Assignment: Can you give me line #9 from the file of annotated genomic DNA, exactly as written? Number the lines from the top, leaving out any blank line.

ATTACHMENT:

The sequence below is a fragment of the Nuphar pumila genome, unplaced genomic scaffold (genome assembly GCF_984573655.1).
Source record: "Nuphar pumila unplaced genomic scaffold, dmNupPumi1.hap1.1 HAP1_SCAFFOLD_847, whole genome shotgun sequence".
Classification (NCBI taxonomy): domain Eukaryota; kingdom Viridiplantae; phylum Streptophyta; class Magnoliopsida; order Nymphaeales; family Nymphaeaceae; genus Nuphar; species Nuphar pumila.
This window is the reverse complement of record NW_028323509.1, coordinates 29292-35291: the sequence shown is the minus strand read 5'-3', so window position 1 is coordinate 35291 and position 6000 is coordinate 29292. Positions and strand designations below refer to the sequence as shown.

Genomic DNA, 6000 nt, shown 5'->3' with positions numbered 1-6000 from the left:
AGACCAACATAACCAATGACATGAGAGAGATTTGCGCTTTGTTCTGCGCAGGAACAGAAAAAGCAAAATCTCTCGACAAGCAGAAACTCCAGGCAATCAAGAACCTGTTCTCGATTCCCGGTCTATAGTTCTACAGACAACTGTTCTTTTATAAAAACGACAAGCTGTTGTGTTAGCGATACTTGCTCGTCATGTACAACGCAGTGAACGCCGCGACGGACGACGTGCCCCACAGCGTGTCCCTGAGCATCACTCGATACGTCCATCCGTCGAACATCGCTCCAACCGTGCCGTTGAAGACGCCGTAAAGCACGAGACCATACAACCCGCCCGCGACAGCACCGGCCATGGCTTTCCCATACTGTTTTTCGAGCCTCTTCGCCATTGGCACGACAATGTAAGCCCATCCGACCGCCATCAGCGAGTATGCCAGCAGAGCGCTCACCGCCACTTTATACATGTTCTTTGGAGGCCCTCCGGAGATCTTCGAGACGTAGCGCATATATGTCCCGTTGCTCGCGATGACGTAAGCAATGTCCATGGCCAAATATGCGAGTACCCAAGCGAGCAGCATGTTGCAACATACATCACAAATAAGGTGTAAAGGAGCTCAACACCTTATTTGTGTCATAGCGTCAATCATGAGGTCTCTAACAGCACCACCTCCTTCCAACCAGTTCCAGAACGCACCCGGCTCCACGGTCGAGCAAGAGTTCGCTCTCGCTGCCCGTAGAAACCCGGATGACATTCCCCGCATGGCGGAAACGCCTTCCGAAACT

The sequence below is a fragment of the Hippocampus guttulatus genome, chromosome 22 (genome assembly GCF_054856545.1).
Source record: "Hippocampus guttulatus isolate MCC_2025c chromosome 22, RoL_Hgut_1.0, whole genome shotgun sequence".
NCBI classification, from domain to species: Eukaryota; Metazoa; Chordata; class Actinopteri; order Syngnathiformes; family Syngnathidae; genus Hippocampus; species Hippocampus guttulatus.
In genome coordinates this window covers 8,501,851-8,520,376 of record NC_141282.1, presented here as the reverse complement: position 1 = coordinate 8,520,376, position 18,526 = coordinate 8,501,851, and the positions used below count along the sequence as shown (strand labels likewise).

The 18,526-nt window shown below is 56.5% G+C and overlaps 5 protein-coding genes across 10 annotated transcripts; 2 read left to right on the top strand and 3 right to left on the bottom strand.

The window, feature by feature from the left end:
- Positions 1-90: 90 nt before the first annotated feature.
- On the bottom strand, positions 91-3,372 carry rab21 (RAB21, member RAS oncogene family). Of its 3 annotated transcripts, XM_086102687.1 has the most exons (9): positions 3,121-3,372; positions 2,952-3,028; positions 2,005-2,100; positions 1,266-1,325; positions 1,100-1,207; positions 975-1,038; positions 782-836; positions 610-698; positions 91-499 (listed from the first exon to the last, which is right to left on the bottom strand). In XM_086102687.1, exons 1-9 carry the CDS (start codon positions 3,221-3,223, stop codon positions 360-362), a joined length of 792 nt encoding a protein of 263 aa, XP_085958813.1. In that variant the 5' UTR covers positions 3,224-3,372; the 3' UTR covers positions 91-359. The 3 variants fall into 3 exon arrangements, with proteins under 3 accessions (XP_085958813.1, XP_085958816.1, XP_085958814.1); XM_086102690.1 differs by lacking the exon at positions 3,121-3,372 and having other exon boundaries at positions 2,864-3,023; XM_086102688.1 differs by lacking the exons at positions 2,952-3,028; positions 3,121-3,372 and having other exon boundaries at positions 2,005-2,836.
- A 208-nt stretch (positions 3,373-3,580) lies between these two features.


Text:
NCBI classification, from domain to species: Eukaryota; Metazoa; Chordata; class Actinopteri; order Syngnathiformes; family Syngnathidae; genus Hippocampus; species Hippocampus guttulatus.